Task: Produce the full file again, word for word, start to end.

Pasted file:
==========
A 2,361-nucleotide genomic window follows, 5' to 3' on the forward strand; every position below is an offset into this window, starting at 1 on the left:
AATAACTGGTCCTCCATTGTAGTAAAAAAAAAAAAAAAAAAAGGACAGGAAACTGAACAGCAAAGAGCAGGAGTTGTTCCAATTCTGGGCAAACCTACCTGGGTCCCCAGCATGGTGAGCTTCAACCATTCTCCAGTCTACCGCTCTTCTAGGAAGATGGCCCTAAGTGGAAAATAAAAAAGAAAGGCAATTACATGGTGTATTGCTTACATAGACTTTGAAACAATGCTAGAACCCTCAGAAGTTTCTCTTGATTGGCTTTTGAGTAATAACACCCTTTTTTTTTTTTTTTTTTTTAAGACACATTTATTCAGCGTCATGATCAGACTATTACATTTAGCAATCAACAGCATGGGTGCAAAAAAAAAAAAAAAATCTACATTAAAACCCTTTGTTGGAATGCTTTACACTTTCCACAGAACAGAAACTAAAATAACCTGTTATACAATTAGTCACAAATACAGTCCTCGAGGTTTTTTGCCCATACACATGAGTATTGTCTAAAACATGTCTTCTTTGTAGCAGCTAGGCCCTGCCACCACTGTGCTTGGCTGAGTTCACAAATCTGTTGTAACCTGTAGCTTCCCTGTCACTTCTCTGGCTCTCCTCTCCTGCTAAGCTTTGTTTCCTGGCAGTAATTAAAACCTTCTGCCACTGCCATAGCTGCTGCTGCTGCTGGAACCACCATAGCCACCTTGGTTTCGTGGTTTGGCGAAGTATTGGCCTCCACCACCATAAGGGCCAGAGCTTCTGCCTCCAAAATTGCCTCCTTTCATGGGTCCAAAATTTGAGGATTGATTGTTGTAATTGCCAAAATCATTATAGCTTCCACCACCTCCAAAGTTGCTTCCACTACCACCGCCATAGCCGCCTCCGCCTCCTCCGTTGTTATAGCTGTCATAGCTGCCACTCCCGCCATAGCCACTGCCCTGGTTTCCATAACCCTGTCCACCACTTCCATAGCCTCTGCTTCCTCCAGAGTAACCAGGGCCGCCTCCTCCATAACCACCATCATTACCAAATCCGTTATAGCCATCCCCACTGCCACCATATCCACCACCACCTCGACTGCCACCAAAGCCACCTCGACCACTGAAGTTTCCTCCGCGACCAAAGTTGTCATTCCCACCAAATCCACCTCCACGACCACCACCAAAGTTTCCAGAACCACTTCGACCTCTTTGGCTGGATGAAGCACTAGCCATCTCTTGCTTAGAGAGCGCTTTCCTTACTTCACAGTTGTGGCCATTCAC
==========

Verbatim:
A 2,361-nucleotide genomic window follows, 5' to 3' on the forward strand; every position below is an offset into this window, starting at 1 on the left:
AATAACTGGTCCTCCATTGTAGTAAAAAAAAAAAAAAAAAAAGGACAGGAAACTGAACAGCAAAGAGCAGGAGTTGTTCCAATTCTGGGCAAACCTACCTGGGTCCCCAGCATGGTGAGCTTCAACCATTCTCCAGTCTACCGCTCTTCTAGGAAGATGGCCCTAAGTGGAAAATAAAAAAGAAAGGCAATTACATGGTGTATTGCTTACATAGACTTTGAAACAATGCTAGAACCCTCAGAAGTTTCTCTTGATTGGCTTTTGAGTAATAACACCCTTTTTTTTTTTTTTTTTTTTAAGACACATTTATTCAGCGTCATGATCAGACTATTACATTTAGCAATCAACAGCATGGGTGCAAAAAAAAAAAAAAAATCTACATTAAAACCCTTTGTTGGAATGCTTTACACTTTCCACAGAACAGAAACTAAAATAACCTGTTATACAATTAGTCACAAATACAGTCCTCGAGGTTTTTTGCCCATACACATGAGTATTGTCTAAAACATGTCTTCTTTGTAGCAGCTAGGCCCTGCCACCACTGTGCTTGGCTGAGTTCACAAATCTGTTGTAACCTGTAGCTTCCCTGTCACTTCTCTGGCTCTCCTCTCCTGCTAAGCTTTGTTTCCTGGCAGTAATTAAAACCTTCTGCCACTGCCATAGCTGCTGCTGCTGCTGGAACCACCATAGCCACCTTGGTTTCGTGGTTTGGCGAAGTATTGGCCTCCACCACCATAAGGGCCAGAGCTTCTGCCTCCAAAATTGCCTCCTTTCATGGGTCCAAAATTTGAGGATTGATTGTTGTAATTGCCAAAATCATTATAGCTTCCACCACCTCCAAAGTTGCTTCCACTACCACCGCCATAGCCGCCTCCGCCTCCTCCGTTGTTATAGCTGTCATAGCTGCCACTCCCGCCATAGCCACTGCCCTGGTTTCCATAACCCTGTCCACCACTTCCATAGCCTCTGCTTCCTCCAGAGTAACCAGGGCCGCCTCCTCCATAACCACCATCATTACCAAATCCGTTATAGCCATCCCCACTGCCACCATATCCACCACCACCTCGACTGCCACCAAAGCCACCTCGACCACTGAAGTTTCCTCCGCGACCAAAGTTGTCATTCCCACCAAATCCACCTCCACGACCACCACCAAAGTTTCCAGAACCACTTCGACCTCTTTGGCTGGATGAAGCACTAGCCATCTCTTGCTTAGAGAGCGCTTTCCTTACTTCACAGTTGTGGCCATTCAC